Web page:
The Philips 558M1RY is a TV-sized display that’s built with high-end gaming monitor wizardry such as its 4K 120Hz output along with a unique built-in soundbar. The screen is also compliant with DisplayHDR 1000 specifications, making it a complete entertainment solution for all platforms including 4K HDR streaming and UHD Bluray players. The Philips 558M1RY is very attractive because it’s considerably cheaper than its closest rivals such as the Alienware AW5520QF, but what can we expect from it?
Philips 558M1RY Specifications
- Screen Size: 55 Inches
- Resolution: 3840 x 2160 4K
- Aspect Ratio: 16:9
- Panel Technology: VA
- Refresh Rate: 120Hz
- Response Time:.4ms
- Contrast Ratio: 4000:1
- Brightness: 750 cd/m²
- Built-in Speakers: Yes (2 x 10 Watts + 20-Watt Sub, 40 Watts RMS)
- VESA Compatibility: Yes (200 x 200)
- Stand: Height – No
- Stand: Tilt – Yes
- Stand: Swivel – No
- Stand: Pivot – No
- Connectivity: DisplayPort 1.4, HDMI 2.0 x 3, USB 3.2 x 5, 3.5mm Jack x 1
- Dimensions With Stand(WxHxD): 48.50″ x32.84″ x 12.13″
- Weight: 58.42 lbs
Design and Features
The Philips 558M1RY is a massive, TV-sized monitor which will look more comfortable sitting as your living room’s centerpiece instead of on your desk. The monitor has a matte black chassis with a glossy inverted triangle panel at the rea along with a gunmetal-finished stand. The display isn’t bezel-free, but the thin strips are hardly noticeable against the bright and gorgeous screen.
Size is one of your main concerns with the Philips 558M1RY since its 4 feet wide and a foot deep, so it might not fit on typical desks. It’s also quite heavy at almost sixty pounds, so make sure the surface you are using is reinforced and can hold that much weight. We think many will opt for couch gaming configurations with this model, especially since it’s not easy on your eyes to stare at a screen like this for extended periods.
Build quality for the Philips 558M1RY is perfect since every seam matches its opposite and there are no rough edges or cosmetic defects on the product. The plastics used feel thick and sturdy, while the stand does a good job of keeping the massive chassis upright. There is a slight wobble, but you’ll barely notice it unless you touch the screen with heavy hands.
The Philips 558M1RY comes with a handy remote that makes navigating the OSD much easier, especially when you are sitting at a distance. The gadget has dedicated keys for volume and brightness, so you don’t have to sift through the various sub-menus to adjust these basic functions. The soundbar can sometimes stand in the way of the receiver, but you’ll get the hang of it eventually.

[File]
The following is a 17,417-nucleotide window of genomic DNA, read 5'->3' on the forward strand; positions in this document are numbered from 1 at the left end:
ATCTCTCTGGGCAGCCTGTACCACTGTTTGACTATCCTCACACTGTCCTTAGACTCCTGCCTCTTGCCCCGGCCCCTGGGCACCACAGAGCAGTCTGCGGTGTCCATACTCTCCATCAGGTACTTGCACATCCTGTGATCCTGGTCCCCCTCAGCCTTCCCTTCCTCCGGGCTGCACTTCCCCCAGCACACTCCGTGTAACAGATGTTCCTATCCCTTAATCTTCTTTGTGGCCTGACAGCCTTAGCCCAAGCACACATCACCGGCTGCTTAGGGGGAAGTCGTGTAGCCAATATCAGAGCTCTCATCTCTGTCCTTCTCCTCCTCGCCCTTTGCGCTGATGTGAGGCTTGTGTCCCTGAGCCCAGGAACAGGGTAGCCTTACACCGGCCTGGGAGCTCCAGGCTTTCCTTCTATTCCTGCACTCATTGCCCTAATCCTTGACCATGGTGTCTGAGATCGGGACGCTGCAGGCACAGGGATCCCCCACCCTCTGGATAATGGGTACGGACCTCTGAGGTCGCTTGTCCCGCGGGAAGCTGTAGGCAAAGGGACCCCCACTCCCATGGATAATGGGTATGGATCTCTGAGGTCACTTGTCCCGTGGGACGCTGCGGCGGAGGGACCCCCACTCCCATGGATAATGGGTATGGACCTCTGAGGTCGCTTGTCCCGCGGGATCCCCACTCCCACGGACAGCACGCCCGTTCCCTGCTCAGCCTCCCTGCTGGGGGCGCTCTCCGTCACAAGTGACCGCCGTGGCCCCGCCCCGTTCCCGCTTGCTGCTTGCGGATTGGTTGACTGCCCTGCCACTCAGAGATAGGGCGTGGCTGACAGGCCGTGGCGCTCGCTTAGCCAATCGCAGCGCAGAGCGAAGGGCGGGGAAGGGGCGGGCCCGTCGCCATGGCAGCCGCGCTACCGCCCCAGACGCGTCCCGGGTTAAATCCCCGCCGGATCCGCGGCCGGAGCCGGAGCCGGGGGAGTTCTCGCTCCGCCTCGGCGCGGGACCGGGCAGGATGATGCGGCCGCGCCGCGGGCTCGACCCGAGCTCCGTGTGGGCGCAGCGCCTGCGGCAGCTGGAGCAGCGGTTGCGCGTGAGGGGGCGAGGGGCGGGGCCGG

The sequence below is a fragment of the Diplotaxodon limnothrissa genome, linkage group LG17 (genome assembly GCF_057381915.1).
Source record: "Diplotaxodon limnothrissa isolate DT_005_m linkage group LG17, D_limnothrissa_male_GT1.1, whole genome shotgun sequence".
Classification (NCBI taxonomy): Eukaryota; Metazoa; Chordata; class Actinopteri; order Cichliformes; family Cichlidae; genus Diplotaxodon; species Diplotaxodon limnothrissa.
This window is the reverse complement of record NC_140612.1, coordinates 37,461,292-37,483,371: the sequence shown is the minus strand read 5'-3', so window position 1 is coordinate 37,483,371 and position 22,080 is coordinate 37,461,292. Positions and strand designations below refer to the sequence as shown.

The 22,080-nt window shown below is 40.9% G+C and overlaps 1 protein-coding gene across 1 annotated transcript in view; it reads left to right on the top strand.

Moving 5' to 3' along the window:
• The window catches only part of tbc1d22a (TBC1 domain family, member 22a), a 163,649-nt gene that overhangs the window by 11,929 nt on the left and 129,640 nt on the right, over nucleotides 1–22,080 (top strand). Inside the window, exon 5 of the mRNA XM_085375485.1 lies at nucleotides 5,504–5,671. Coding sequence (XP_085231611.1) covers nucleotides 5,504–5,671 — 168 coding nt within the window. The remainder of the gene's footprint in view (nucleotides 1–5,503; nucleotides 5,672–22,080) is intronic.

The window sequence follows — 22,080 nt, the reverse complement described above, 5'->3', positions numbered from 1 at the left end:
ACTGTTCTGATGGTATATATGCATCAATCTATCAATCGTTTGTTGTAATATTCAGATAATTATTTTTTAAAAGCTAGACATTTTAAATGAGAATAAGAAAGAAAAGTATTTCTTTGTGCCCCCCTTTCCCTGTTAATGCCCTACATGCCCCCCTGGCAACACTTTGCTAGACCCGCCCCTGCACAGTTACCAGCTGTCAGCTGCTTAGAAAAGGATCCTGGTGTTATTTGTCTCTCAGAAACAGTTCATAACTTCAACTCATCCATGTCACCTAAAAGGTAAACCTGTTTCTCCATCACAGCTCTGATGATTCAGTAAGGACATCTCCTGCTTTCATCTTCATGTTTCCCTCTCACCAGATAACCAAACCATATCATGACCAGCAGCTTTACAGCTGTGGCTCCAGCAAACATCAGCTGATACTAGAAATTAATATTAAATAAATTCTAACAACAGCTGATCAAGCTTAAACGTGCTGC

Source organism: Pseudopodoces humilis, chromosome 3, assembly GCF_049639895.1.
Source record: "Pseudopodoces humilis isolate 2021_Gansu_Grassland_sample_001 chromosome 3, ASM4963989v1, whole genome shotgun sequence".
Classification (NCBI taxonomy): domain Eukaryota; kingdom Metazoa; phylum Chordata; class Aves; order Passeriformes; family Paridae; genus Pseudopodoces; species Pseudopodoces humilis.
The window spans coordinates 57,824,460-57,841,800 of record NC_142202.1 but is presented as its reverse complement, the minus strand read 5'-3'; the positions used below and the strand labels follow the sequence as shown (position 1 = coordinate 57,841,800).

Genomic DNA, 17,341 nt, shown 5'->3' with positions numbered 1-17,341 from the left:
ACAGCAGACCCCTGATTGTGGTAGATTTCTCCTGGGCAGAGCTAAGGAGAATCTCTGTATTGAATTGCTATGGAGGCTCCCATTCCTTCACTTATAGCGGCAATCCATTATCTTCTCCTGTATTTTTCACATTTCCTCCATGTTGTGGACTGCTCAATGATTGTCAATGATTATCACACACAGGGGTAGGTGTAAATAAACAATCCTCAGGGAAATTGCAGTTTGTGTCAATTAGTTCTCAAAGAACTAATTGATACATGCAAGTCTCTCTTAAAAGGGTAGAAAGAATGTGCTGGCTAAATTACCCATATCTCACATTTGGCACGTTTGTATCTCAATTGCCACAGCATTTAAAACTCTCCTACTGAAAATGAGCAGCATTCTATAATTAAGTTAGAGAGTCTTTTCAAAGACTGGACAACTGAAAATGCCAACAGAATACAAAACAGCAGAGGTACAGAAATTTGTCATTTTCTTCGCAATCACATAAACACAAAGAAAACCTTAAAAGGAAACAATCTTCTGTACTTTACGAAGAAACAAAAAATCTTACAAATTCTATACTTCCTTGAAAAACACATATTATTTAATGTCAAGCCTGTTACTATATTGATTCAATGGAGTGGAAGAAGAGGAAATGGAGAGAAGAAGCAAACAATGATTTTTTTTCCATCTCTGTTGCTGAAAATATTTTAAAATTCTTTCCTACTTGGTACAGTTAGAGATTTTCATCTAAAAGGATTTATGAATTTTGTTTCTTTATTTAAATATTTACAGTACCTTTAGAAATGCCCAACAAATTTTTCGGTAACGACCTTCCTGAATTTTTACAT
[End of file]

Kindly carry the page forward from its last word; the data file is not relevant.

You can also use the Philips 558M1RY’s OSD joystick that’s accessible from the bottom right when facing the display. It’s only useful if you are using the monitor at nearfield range, but it is still less daunting than a slew of pesky buttons. Philips did an excellent job in this regard so users don’t have to struggle if tweaking is necessary to max out the HDR screen.
You will also notice some LED strips surrounding the outer edges of the Philips 558M1RY’s chassis. The RGB LEDs are called Ambiglow which responds to the content on the screen and its dominant color to create an immersive halo or bias lighting effect around the monitor. It’s one of the best RGB implementations which an actual benefit for the user since it enhances the visual experience instead of just being decorative.
The stand on the Philips 558M1RY is limited to tilt as expected due to the size of the monitor and the way it was intended to be set up. Height adjustment isn’t necessary since the display is so big, and there is no reason to swivel or pivot it so the flexibility won’t be missed. You can use 200 x 200 VESA mounts with the monitor, so ergonomics and adjustability can still be had if needed.
The Philips 558M1RY offers plenty of connectivity options starting with its trio of HDMI 2.0 ports and a lone DisplayPort 1.4 slot. Take note that the 120Hz refresh rate is only possible on the latter, so 4K consoles, even the next-gen ones, will still be limited to 4K 60Hz with this model. You also get five USB 3.2 ports for peripherals and charging, as well as a 3.5mm jack for headphones.
But perhaps the most striking feature of the Philips 558M1RY is its Bowers and Wilkins soundbar that includes 10-watt satellites and a 20-watt sub in a 2.1 configuration. The wool-like cover is a nice luxurious touch, while the speakers sound heavenly compared to other built-ins we’ve tested. It is best used for couch gaming in a modest-sized room, so you should still keep headsets handy if you want to sit in front of the monitor.
Display and Performance